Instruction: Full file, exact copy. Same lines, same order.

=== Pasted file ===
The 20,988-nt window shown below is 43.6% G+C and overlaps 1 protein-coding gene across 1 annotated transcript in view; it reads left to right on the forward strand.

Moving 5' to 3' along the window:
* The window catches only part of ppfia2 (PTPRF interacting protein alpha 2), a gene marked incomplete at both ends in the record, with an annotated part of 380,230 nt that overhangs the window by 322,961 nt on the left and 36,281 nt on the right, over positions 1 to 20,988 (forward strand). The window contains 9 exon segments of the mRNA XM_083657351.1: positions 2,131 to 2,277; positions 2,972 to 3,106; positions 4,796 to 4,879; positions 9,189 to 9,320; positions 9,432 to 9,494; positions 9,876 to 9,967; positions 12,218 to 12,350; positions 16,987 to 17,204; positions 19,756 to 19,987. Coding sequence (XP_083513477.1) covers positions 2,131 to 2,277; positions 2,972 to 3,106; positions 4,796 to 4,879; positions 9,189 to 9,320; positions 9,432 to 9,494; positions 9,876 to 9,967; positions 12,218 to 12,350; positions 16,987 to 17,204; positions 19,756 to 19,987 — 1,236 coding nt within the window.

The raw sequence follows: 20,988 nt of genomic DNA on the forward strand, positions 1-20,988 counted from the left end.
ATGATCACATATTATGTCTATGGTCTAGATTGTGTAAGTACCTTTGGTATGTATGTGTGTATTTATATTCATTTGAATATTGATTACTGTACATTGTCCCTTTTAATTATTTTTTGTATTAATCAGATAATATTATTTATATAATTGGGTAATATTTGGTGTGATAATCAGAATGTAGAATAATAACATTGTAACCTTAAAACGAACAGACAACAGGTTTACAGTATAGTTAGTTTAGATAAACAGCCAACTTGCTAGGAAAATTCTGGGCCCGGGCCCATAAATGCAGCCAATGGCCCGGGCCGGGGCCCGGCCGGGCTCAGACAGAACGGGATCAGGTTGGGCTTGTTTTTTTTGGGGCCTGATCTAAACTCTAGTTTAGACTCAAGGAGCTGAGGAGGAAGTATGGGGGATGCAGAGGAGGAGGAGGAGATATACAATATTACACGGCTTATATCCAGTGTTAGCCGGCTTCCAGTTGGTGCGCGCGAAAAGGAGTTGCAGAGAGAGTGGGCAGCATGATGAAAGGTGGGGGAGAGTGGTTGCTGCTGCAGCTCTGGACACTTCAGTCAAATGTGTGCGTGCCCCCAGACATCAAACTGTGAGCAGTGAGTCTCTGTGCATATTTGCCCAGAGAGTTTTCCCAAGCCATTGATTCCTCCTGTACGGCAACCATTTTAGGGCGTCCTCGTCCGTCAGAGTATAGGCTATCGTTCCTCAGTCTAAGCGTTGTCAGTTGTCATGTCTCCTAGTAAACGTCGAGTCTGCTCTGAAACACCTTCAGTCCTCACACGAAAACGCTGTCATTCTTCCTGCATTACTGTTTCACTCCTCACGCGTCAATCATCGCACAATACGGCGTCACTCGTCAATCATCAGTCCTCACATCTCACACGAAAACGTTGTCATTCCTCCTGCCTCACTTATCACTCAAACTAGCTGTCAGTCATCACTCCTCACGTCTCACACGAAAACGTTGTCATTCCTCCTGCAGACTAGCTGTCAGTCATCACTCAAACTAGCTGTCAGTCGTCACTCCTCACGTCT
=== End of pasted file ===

The 20,988-nt window shown below is 43.6% G+C and overlaps 1 protein-coding gene across 1 annotated transcript in view; it reads left to right on the forward strand.

Moving 5' to 3' along the window:
* The window catches only part of ppfia2 (PTPRF interacting protein alpha 2), a gene marked incomplete at both ends in the record, with an annotated part of 380,230 nt that overhangs the window by 322,961 nt on the left and 36,281 nt on the right, over positions 1 to 20,988 (forward strand). The window contains 9 exon segments of the mRNA XM_083657351.1: positions 2,131 to 2,277; positions 2,972 to 3,106; positions 4,796 to 4,879; positions 9,189 to 9,320; positions 9,432 to 9,494; positions 9,876 to 9,967; positions 12,218 to 12,350; positions 16,987 to 17,204; positions 19,756 to 19,987. Coding sequence (XP_083513477.1) covers positions 2,131 to 2,277; positions 2,972 to 3,106; positions 4,796 to 4,879; positions 9,189 to 9,320; positions 9,432 to 9,494; positions 9,876 to 9,967; positions 12,218 to 12,350; positions 16,987 to 17,204; positions 19,756 to 19,987 — 1,236 coding nt within the window.

The raw sequence follows: 20,988 nt of genomic DNA on the forward strand, positions 1-20,988 counted from the left end.
ATGATCACATATTATGTCTATGGTCTAGATTGTGTAAGTACCTTTGGTATGTATGTGTGTATTTATATTCATTTGAATATTGATTACTGTACATTGTCCCTTTTAATTATTTTTTGTATTAATCAGATAATATTATTTATATAATTGGGTAATATTTGGTGTGATAATCAGAATGTAGAATAATAACATTGTAACCTTAAAACGAACAGACAACAGGTTTACAGTATAGTTAGTTTAGATAAACAGCCAACTTGCTAGGAAAATTCTGGGCCCGGGCCCATAAATGCAGCCAATGGCCCGGGCCGGGGCCCGGCCGGGCTCAGACAGAACGGGATCAGGTTGGGCTTGTTTTTTTTGGGGCCTGATCTAAACTCTAGTTTAGACTCAAGGAGCTGAGGAGGAAGTATGGGGGATGCAGAGGAGGAGGAGGAGATATACAATATTACACGGCTTATATCCAGTGTTAGCCGGCTTCCAGTTGGTGCGCGCGAAAAGGAGTTGCAGAGAGAGTGGGCAGCATGATGAAAGGTGGGGGAGAGTGGTTGCTGCTGCAGCTCTGGACACTTCAGTCAAATGTGTGCGTGCCCCCAGACATCAAACTGTGAGCAGTGAGTCTCTGTGCATATTTGCCCAGAGAGTTTTCCCAAGCCATTGATTCCTCCTGTACGGCAACCATTTTAGGGCGTCCTCGTCCGTCAGAGTATAGGCTATCGTTCCTCAGTCTAAGCGTTGTCAGTTGTCATGTCTCCTAGTAAACGTCGAGTCTGCTCTGAAACACCTTCAGTCCTCACACGAAAACGCTGTCATTCTTCCTGCATTACTGTTTCACTCCTCACGCGTCAATCATCGCACAATACGGCGTCACTCGTCAATCATCAGTCCTCACATCTCACACGAAAACGTTGTCATTCCTCCTGCCTCACTTATCACTCAAACTAGCTGTCAGTCATCACTCCTCACGTCTCACACGAAAACGTTGTCATTCCTCCTGCAGACTAGCTGTCAGTCATCACTCAAACTAGCTGTCAGTCGTCACTCCTCACGTCT